Monday, December 5, 2011

More than a Melody: O Holy Night

I've come to realize as an adult that there are volumes of my memory occupied with lyrics to songs.
It is not at all uncommon for me to notice that I am singing along with a song and have to stop to think about what the song is and where I might have heard it. This happens most with songs from my jr high and high school years and usually produces some embarrassment as I realize for the first time what some of the long filed away lyrics actually mean (read:Madonna).
I've had the revelation over the last few Advent seasons, though, that this also holds true for Christmas songs. Some that I am sure were tucked away in my long-term memory while I was a mere babe in the children's choir at church have come to allow for meaningful times of worship on this side of the short, white choir robes with the big red bows. (If you missed singing with the other children of the congregation while wearing said robes, please add to the metal picture you are conjuring up the fact that the only surviving family photo of me singing at Long Point Baptist Church includes evidence that I'd apparently had to sneeze at some point during the performance and that big red bow had been the only, shall we say, kleenex available -- bless me).
Those worship times in anticipation of celebrating the coming King have been especially sweet lately with O, Holy Night.
Apparently it's what you might call an American standard. An iTunes search yielded well over 800 results from artists as varied as Jessica Simpson, The Mormon Tabernacle Choir, and something called the Barking Dogs (wow).
I found that these sweet words, that have been in that internal lyrics filing cabinet of mine for years, are striking the exact chord that the Lord is playing in this season of life.
I love that the first verse jumps right from the night of our dear Savior's birth to what that Baby means for humanity. A thrill of hope. The weary world rejoices. Far too often I have tried to celebrate Christmas and have left that Baby in the hay. He grew up, y'all. And the salvation that He brings, it is a thrill of hope. And my own weary bones can rejoice. All of humanity can rejoice 'cause when He appears; our soul feels its worth!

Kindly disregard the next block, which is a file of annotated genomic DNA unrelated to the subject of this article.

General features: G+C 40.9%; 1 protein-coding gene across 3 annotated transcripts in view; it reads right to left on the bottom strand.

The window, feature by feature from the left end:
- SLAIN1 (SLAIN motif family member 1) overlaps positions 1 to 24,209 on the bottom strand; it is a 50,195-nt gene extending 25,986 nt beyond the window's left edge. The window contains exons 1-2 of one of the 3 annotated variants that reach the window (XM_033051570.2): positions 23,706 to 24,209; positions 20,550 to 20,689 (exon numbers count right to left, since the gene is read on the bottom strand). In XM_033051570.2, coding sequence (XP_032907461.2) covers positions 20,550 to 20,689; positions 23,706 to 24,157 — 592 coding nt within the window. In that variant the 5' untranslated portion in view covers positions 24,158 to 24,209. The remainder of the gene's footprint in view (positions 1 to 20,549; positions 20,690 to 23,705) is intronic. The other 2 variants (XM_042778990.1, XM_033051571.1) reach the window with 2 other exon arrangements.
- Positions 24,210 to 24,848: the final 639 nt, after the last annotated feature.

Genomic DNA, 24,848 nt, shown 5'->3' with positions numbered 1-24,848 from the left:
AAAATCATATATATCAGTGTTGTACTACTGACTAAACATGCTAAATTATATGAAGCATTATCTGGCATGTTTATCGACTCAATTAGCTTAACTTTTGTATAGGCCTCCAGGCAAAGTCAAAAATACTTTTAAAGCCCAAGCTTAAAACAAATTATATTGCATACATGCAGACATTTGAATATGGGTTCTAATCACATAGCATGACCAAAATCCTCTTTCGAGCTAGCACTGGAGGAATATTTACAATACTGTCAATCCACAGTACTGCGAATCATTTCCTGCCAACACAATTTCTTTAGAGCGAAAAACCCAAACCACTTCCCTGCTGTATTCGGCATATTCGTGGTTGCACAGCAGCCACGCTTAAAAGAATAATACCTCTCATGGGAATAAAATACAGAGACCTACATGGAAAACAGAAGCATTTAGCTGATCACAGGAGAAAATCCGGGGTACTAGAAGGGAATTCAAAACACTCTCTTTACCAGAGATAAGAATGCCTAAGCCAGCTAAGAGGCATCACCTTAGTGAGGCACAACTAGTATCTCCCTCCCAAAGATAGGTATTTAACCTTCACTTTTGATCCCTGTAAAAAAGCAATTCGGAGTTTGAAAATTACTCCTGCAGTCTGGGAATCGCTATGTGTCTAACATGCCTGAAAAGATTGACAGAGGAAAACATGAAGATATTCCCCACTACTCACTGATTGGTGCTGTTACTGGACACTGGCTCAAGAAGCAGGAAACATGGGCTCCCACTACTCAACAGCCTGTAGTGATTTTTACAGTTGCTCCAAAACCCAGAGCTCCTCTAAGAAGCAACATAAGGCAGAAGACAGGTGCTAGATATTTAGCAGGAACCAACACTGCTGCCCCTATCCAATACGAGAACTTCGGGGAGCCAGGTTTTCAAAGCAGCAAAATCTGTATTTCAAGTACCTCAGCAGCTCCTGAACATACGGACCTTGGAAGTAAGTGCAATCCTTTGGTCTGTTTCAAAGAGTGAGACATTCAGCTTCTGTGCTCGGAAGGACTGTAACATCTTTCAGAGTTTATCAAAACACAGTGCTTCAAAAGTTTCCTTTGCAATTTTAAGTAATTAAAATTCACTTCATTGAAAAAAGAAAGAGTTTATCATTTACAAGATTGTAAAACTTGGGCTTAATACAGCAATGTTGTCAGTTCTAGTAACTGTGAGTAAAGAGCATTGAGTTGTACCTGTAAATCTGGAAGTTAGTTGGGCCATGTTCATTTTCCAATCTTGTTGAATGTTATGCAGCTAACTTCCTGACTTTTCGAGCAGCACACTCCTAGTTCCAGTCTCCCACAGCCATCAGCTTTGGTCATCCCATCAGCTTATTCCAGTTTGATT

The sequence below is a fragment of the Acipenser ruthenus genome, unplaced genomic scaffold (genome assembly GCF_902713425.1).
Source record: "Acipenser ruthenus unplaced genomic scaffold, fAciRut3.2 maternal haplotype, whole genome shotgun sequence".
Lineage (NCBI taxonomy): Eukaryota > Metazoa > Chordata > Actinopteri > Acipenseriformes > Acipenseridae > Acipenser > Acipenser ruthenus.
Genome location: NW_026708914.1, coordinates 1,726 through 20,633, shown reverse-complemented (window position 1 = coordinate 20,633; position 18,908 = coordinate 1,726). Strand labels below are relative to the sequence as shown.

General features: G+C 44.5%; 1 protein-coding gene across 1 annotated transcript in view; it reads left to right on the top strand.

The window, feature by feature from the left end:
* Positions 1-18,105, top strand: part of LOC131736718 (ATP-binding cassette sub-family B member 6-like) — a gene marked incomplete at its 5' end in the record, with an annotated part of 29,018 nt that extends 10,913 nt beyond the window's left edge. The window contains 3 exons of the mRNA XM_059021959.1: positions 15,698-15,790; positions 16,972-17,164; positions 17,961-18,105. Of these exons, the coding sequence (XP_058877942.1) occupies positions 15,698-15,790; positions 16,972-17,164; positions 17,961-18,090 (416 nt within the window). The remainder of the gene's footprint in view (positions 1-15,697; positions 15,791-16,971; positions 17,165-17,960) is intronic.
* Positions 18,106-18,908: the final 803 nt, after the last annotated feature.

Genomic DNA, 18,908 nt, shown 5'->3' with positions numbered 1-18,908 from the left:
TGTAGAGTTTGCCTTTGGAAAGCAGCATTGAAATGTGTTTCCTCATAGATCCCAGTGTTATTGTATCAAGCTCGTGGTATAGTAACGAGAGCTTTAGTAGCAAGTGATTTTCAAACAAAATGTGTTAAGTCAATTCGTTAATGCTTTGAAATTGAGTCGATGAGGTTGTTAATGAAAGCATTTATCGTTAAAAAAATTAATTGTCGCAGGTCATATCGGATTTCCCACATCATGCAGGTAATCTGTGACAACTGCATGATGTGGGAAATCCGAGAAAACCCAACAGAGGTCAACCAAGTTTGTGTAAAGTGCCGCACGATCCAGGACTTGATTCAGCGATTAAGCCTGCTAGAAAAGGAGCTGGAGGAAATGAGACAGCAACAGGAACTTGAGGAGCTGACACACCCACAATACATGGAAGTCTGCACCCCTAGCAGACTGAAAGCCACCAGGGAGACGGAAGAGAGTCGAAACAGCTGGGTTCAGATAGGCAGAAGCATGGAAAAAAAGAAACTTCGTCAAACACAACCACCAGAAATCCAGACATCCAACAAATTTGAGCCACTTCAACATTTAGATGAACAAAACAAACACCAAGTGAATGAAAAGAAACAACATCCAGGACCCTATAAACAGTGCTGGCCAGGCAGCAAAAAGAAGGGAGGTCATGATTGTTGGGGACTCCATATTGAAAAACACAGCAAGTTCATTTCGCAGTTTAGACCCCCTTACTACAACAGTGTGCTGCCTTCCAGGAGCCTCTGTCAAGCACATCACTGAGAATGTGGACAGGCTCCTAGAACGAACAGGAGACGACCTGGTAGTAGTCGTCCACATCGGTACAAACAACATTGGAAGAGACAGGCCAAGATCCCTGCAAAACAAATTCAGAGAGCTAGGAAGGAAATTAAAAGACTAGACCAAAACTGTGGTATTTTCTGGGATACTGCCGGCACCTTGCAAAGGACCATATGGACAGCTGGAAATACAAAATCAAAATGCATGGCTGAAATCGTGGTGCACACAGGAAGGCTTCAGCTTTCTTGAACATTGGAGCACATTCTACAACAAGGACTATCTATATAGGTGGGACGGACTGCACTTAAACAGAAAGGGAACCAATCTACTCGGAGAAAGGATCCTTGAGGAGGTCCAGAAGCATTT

But, oh, the second verse.
Truly He taught us to love one another!
His law is love!
His Gospel is Peace!
The slave is our brother - and in HIS Name, all oppression will end!
And from these truths - from the Good News that Jesus brings love, peace and freedom - oh, this is the jumping off point for worship.
Sweet hymns of joy.
Let all within us praise His holy Name!
Praise His Name forever!
I'll never hear it as a tired old Christmas carol again.
But if our culture wants to count it as such; if the likes of Patti LaBelle and Mariah Carey want to put it on their 'Holiday' albums, we can sing along, knowing that it is Truth.
His power and glory evermore proclaim!

O Holy Night

O holy night! The stars are brightly shining,
It is the night of our dear Saviour's birth.
Long lay the world in sin and error pining,
'Til He appear'd and the soul felt its worth.
A thrill of hope the weary world rejoices,
For yonder breaks a new and glorious morn.
Fall on your knees! O hear the angels' voices!
O night divine, O night when Christ was born;
O night divine, O night, O night Divine.

Truly He taught us to love one another;
His law is love and His gospel is peace.
Chains shall He break for the slave is our brother;
And in His name all oppression shall cease.
Sweet hymns of joy in grateful chorus raise we,
Let all within us praise His holy name.
Christ is the Lord! O praise His Name forever,
His power and glory evermore proclaim.
His power and glory evermore proclaim.

* John Dwight's English-language rendering of a French poem by  Placide Cappeau (

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